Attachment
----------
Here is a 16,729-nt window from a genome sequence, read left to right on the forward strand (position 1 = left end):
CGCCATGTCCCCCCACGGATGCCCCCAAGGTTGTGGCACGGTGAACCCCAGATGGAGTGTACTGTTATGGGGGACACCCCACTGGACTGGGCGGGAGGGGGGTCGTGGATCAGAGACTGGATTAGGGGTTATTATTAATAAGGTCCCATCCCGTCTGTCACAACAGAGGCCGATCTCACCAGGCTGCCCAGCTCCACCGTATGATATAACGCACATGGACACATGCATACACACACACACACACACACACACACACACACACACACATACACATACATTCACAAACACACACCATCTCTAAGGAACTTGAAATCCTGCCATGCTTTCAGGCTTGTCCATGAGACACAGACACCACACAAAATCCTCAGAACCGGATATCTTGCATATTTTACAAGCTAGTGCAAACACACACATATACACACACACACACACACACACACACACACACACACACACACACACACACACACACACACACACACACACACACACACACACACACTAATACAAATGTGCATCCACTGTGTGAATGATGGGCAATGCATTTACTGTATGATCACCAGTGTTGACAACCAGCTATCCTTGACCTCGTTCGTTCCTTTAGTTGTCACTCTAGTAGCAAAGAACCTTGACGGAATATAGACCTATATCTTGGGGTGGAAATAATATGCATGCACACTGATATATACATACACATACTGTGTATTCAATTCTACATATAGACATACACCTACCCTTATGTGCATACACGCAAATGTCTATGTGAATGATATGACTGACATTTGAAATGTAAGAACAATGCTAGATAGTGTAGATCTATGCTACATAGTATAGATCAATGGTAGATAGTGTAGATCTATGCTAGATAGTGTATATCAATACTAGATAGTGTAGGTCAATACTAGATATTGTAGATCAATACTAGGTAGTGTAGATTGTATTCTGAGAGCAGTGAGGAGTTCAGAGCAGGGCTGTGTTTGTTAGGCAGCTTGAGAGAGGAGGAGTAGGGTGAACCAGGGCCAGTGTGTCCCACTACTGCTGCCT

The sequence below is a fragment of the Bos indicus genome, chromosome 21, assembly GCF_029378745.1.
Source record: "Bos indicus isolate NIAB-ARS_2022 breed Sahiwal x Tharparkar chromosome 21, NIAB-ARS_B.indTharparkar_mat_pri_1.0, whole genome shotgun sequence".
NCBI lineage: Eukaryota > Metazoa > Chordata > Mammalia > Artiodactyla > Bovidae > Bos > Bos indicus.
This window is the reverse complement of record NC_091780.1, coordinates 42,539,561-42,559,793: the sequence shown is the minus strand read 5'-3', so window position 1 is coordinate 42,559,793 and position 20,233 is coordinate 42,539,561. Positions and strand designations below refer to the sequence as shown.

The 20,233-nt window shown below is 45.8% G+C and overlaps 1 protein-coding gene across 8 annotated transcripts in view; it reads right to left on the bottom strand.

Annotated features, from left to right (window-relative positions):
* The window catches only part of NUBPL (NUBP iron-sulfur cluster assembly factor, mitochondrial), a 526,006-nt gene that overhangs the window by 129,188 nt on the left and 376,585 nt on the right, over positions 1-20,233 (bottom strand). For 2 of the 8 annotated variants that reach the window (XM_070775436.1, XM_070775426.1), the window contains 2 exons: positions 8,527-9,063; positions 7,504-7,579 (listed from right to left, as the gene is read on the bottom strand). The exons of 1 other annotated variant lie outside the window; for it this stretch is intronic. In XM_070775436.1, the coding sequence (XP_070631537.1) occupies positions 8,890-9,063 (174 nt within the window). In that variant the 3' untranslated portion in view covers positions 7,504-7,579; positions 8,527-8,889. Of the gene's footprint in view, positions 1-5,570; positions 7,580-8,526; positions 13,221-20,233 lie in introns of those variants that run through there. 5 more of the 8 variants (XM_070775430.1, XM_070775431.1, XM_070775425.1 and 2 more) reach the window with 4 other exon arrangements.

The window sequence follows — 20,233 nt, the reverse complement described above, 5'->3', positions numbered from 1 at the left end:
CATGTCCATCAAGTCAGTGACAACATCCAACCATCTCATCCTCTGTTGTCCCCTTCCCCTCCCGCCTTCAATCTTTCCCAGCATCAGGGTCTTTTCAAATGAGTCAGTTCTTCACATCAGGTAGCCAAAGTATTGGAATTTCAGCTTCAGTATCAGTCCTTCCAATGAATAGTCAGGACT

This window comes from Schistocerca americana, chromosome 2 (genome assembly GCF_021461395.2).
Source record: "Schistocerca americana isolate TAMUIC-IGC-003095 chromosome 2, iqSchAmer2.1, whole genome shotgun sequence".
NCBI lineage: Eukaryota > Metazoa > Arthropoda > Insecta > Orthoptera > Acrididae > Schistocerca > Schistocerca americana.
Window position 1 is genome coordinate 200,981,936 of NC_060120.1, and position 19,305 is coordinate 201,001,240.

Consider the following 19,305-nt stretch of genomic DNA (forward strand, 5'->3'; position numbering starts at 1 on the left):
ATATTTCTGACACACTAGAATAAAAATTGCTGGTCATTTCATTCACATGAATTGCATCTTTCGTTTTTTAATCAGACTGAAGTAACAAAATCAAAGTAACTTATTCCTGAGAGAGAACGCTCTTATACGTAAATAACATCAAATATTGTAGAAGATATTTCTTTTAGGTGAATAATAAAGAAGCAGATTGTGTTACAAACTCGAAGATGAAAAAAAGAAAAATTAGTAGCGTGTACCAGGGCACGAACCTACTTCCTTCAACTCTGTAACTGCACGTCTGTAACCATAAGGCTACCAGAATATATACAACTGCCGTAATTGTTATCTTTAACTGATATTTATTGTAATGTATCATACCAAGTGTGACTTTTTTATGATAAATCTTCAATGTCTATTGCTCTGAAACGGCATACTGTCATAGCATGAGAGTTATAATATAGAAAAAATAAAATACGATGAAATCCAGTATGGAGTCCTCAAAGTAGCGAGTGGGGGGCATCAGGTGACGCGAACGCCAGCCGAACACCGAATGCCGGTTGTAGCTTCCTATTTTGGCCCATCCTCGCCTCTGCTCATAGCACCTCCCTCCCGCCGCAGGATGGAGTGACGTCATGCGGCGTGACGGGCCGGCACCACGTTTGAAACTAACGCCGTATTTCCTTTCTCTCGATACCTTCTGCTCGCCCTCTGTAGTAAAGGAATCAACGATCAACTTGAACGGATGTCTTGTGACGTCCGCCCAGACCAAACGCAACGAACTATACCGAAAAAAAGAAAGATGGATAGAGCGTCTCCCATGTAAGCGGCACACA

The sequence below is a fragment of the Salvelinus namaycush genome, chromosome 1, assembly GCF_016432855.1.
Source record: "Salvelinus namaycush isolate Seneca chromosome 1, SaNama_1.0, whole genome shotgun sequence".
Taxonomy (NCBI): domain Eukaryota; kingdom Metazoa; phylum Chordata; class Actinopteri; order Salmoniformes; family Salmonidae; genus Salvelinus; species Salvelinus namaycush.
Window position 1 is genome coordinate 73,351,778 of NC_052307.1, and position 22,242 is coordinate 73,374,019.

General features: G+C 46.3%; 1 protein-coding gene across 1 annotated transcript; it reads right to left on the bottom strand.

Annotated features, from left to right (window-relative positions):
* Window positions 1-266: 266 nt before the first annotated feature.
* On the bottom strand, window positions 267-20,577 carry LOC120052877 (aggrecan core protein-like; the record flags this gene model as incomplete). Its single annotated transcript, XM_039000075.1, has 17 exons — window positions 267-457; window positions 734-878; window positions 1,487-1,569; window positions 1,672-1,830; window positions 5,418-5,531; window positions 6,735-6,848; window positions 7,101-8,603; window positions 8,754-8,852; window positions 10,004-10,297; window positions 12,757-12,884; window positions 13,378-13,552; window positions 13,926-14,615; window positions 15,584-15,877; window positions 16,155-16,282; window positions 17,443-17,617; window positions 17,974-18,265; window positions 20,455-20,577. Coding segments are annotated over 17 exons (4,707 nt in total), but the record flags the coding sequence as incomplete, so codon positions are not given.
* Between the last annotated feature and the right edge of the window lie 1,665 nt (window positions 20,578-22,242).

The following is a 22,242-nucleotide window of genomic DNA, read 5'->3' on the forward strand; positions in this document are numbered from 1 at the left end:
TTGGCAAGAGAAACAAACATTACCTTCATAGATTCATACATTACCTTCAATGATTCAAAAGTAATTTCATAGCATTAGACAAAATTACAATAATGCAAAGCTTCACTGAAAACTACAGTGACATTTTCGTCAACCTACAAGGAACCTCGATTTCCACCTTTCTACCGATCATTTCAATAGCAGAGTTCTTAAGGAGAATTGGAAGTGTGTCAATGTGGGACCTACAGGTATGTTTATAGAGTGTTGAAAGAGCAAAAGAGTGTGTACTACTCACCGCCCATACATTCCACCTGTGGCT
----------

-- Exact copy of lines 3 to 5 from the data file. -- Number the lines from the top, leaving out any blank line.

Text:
The sequence below is a fragment of the Bos indicus genome, chromosome 21, assembly GCF_029378745.1.
Source record: "Bos indicus isolate NIAB-ARS_2022 breed Sahiwal x Tharparkar chromosome 21, NIAB-ARS_B.indTharparkar_mat_pri_1.0, whole genome shotgun sequence".
NCBI lineage: Eukaryota > Metazoa > Chordata > Mammalia > Artiodactyla > Bovidae > Bos > Bos indicus.